Summary of the 9th Annual Maya at the Lago Conference
Maxime Lamoureux-St-Hilaire, Ph.D.
Visiting Assistant Professor, Anthropology Dept., Davidson College
George Stuart Residential Scholar, Boundary End Center
Publications Director, AFAR
The 9th Annual Maya at the Lago Conference was held at Davidson Day School from April 25-28, 2019. This year, this legendary conference was co-organized by Mat Saunders (AFAR; Davidson Day School), Maxime Lamoureux-St-Hilaire (Boundary End Center; AFAR; UNC-Asheville), and George Bey (Millsaps College), and highlighted recent research in the Northern Maya Lowlands. The many participants to the conference heard from 16 different presenters about all aspects of the archaeology and epigraphy of the Northern Yucatán Peninsula.
Recent research by Jeffrey Glover (Georgia State University) highlighted sociopolitical trends on the northern coast of the peninsula, especially during the Classic Maya collapse. Investigations by Scott Hudson (University of Kentucky), Barry Kidder (University of Kentucky), Alejandra Alonso (INAH), and Travis Stanton (UC-Riverside) are documenting sociocultural and economic trends for the Preclassic and Classic Periods in the continental Northern Yucatán. Yet, the clear focus of this conference was the hilly Puuc Region of Yucatán, especially the many recent discoveries made by the Bolonchen Regional Archaeological Project. This project, co-directed by Tomás Gallareta Negrón (INAH), George Bey, and Bill Ringle (Davidson College), has been investigating the rise and fall of ancient Maya civilization in the fertile valleys and dry hilltops of the Puuc area. These co-directors, along with Rossana May Ciau (INAH), reported on the impressive results of the recent LiDAR Survey of the Bolonchen region and on the changing palatial architecture at the site of Kiuic. Additionally, Ken Selligson (University of Southern California) reported on economic aspects of Classic Maya society, while Evan Parker (Tulane University) and Melissa Galván Bernal (Tulane University) discussed the foundation and development of Middle Preclassic Puuc communities. In addition Meghan Rubenstein (Colorado College), provided an art-historical perspective on the famous buildings of the Puuc site of Kabah, located northwest of the Bolonchen region. Jaime Awe (Northern Arizona University) discussed evidence for interaction between the Classic Period Maya people of Belize and Northern Yucatán. Finally, Stan Guenter (AFAR) and Marc Zender (Tulane University) investigated the links between the Toltecs and Chichen Itza Maya, along with the epigraphic subtleties of portrait-glyphs during the symposium. The two epigraphers also led two workshops on the inscriptions of Northern Yucatán and the site of Ek Balam. It is notable that 10 of the M@L participants had just attended a two-day workshop at the nearby Boundary End Center (BEC), led by David Stuart (UT-Austin) and which investigated the inscriptions of the site of Cobá. This workshop, entitled Maya on the Mountain, was co-organized by BEC's George Stuart Residential Scholars Maxime Lamoureux-St-Hilaire and Mary Kate Kelly (Tulane University).
Beyond the informative research reports and hieroglyphic workshop of M@L, Mat Saunders also unveiled the new logos for AFAR's field schools and announced the forthcoming publication of the AFAR Field Books, which are tailored for each of the field schools. These useful documents were developed by Lamoureux-St-Hilaire, Saunders, and Guenter, and co-authored by four Davidson Day students – Elizabeth Crispino, Morgan Scott, Mark Breunig, and Jaden Graham – along with some of the AFAR staff archaeologists, Ana Patrícia “Ticha” Magalhães, Catalina Urquijo Álvarez de Toledo, and Christy Pritchard. The Field Books also contain the beautiful illustrations of Davidson Day student Emma Lindquist. Additionally, the new AFAR peer-reviewed journal, The Mayanist, was officially announced. This open-source journal – co-edited by Lamoureux-St-Hilaire and Saunders – will provide a fantastic publication outlet for presenters of the AFAR conference and further establish AFAR as a serious academic institution. Yet, as for any AFAR product, The Mayanist will have its own artistic flair, which will distinguish its papers from those of any other peer-reviewed journals. The first issue of The Mayanist will be available for free download and for hard-copy purchase by the beginning of the 2019 Maya at the Playa conference, next September.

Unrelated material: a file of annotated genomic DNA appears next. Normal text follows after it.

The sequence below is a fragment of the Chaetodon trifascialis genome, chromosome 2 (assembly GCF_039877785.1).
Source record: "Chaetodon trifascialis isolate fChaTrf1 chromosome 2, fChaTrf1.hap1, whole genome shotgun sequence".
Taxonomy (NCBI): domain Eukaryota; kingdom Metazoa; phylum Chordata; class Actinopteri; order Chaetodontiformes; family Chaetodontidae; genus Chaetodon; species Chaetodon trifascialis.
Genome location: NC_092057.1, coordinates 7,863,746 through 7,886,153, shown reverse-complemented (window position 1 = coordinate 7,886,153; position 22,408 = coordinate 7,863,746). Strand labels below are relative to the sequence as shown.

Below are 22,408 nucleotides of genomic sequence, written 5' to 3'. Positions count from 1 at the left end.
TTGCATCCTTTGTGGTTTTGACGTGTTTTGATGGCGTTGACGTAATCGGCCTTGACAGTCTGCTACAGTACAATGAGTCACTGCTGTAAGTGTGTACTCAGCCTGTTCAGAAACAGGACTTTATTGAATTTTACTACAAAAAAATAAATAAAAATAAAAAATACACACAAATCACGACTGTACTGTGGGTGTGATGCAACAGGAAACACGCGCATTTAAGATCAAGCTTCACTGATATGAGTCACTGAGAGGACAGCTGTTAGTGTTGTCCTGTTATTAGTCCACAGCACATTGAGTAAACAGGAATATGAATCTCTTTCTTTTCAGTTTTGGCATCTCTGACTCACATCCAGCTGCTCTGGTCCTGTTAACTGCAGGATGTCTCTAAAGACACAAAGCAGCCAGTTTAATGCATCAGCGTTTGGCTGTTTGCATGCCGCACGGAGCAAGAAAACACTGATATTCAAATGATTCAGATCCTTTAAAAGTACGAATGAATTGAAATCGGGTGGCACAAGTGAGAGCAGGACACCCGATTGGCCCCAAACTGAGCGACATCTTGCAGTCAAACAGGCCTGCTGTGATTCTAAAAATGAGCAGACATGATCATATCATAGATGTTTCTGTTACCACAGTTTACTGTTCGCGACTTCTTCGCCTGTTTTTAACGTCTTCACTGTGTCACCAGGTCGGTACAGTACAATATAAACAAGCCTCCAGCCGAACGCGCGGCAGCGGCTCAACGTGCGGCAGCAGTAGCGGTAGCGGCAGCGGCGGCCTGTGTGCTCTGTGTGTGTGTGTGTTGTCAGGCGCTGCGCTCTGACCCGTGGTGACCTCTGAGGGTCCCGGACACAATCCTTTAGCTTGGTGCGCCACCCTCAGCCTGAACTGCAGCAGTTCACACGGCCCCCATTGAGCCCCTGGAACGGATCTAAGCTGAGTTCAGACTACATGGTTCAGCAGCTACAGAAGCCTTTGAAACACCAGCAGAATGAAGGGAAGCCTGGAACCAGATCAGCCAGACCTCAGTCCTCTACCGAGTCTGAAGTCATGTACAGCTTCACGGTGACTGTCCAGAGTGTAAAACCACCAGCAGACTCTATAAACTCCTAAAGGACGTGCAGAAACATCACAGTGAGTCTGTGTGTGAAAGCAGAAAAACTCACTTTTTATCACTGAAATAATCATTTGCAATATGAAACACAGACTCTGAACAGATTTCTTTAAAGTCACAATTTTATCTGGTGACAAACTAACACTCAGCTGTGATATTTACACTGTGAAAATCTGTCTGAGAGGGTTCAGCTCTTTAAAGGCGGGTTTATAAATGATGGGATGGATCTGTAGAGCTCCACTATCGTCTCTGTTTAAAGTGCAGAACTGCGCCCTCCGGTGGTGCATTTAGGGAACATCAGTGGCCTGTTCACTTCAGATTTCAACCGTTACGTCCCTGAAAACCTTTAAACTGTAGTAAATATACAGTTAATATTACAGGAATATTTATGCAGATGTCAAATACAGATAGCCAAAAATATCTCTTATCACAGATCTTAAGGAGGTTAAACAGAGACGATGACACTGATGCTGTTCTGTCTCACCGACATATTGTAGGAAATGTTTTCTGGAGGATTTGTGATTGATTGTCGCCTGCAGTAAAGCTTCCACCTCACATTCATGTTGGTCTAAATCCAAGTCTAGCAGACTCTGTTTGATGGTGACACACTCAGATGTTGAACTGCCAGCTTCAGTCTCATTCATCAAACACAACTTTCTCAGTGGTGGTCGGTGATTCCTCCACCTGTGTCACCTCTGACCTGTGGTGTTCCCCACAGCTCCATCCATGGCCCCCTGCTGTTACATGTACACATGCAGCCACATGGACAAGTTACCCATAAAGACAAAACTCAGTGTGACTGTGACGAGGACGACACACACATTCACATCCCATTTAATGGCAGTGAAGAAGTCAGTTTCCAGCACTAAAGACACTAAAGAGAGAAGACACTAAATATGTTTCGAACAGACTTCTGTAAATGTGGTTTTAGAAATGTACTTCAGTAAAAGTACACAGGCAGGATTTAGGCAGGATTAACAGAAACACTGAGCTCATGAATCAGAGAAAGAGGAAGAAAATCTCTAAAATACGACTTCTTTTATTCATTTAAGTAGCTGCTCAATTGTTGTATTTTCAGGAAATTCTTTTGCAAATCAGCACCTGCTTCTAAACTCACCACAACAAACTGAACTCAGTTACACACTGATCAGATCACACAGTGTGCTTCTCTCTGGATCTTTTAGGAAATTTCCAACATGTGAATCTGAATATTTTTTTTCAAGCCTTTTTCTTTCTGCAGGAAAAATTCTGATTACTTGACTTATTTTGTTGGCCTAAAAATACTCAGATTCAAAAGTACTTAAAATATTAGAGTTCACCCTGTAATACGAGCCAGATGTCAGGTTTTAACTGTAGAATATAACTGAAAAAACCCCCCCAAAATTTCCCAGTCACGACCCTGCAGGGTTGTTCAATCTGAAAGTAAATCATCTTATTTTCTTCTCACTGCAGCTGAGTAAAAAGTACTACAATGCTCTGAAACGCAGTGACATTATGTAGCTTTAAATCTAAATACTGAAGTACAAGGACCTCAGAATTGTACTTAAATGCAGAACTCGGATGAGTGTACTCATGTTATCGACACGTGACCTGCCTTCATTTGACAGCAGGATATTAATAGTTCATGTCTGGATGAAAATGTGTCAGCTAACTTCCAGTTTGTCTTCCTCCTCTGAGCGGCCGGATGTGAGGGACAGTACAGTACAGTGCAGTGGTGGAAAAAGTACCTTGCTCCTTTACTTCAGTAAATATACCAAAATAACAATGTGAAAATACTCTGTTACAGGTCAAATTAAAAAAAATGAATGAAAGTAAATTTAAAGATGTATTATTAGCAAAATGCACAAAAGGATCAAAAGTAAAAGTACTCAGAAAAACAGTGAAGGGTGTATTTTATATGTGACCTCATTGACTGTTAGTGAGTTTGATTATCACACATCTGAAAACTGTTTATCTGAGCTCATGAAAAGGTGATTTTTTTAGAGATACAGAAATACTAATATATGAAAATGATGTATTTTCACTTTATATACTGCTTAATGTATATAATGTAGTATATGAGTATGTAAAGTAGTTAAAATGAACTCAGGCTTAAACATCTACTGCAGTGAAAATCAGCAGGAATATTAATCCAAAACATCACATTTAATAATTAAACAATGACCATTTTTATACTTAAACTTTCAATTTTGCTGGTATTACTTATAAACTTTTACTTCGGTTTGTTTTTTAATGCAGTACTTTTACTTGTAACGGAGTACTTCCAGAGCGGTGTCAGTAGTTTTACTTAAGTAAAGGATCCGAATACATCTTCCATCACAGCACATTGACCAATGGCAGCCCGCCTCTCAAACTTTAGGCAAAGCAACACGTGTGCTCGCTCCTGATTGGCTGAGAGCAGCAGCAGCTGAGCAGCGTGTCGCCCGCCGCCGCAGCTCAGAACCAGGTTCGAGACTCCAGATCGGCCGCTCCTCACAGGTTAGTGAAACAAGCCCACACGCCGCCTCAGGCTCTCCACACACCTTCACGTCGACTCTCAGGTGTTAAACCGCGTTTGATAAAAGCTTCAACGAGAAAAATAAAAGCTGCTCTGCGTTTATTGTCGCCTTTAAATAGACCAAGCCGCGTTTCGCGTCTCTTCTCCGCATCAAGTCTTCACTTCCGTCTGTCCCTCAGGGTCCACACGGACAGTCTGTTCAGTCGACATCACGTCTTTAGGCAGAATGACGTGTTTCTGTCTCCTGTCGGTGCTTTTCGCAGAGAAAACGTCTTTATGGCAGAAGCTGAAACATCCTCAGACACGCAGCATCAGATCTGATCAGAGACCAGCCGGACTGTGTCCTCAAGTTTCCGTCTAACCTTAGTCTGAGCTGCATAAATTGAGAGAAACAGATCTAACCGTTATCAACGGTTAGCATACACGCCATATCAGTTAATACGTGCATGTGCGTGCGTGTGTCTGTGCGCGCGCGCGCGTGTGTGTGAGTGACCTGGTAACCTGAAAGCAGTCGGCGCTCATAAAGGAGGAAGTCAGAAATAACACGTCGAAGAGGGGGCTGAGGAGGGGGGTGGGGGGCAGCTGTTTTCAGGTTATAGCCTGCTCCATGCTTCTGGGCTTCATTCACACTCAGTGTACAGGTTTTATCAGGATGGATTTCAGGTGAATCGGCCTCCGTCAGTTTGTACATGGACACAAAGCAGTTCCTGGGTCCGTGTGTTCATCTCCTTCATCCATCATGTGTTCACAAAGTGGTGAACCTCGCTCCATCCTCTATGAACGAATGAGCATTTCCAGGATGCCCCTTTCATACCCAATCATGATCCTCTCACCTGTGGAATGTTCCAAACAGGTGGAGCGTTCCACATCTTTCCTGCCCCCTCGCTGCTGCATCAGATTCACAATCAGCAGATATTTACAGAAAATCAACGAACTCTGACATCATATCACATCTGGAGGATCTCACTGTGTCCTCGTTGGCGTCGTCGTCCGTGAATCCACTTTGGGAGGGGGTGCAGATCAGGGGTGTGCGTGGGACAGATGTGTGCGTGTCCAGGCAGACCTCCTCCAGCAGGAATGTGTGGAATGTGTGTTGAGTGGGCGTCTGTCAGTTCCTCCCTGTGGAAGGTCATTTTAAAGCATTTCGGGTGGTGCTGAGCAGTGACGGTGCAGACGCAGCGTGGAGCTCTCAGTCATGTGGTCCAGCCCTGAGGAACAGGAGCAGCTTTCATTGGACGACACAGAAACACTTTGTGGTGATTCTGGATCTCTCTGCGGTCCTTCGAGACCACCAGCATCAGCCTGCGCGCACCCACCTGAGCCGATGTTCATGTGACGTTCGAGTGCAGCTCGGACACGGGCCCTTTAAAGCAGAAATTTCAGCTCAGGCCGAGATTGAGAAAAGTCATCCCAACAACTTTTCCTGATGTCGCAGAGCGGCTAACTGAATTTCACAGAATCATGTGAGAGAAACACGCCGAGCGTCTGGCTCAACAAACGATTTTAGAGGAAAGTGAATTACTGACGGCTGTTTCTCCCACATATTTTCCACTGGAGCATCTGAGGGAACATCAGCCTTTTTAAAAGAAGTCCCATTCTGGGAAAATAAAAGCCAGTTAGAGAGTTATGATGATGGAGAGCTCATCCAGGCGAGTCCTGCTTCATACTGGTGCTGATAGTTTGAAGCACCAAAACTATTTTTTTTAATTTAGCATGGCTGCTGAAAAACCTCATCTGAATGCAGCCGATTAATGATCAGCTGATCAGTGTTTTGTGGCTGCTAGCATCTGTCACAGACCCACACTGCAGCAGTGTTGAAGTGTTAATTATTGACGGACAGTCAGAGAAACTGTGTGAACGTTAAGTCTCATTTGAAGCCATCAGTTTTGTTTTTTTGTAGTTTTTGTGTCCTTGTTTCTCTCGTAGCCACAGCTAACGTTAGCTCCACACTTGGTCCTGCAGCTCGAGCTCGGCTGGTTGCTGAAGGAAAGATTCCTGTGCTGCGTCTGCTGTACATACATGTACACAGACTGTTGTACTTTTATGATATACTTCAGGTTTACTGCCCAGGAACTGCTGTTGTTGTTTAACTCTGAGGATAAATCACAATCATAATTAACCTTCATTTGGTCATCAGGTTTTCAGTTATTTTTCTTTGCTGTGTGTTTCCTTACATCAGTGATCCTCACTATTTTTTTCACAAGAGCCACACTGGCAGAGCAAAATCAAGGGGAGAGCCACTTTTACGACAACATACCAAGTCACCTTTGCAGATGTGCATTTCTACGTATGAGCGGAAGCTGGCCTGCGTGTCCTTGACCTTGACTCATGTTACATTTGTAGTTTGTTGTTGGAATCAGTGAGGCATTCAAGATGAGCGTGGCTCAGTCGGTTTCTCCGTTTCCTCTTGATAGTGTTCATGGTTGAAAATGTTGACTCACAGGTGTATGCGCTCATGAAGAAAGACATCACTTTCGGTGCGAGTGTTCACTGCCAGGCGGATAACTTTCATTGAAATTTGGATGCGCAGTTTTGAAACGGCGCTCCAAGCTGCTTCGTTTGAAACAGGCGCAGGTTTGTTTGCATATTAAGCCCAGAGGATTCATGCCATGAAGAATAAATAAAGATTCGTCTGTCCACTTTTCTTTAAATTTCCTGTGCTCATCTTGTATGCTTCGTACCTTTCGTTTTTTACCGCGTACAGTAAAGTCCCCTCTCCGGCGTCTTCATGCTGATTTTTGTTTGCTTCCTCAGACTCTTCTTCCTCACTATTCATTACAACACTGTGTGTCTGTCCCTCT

Finally, Christy and Jim Pritchard also coordinated a series of informal presentations given by several of the M@L presenters to the Davidson Day students who will be partaking to the 2019 field schools. Of course, Deb Strachan and Sheila Brady did an amazing work managing the logistics and financial aspects of this year's conference.
As per usual, the M@L presenters and participants gathered for delicious meals at local restaurants where they had the occasion to engage about the scholarly and not-so-scholarly topics raised at the conference. Notable participants to the conference who provided their perspective to these discussions included E. Wyllys Andrews V (Tulane University – former advisor of Bill Ringle) and Christopher Pool (University of Kentucky – former advisor of Mat Saunders).
In conclusion, Bill Ringle – who is retiring from Davidson College – received the Lifetime Achievement Award for his incredible and diverse contributions to the world of ancient Maya archaeology, cartography, and epigraphy. Participants and presenters alike all agreed that the 2019 M@L Conference was a thunderous success, and all returned home with their brains filled with information and ready for some well-deserved rest.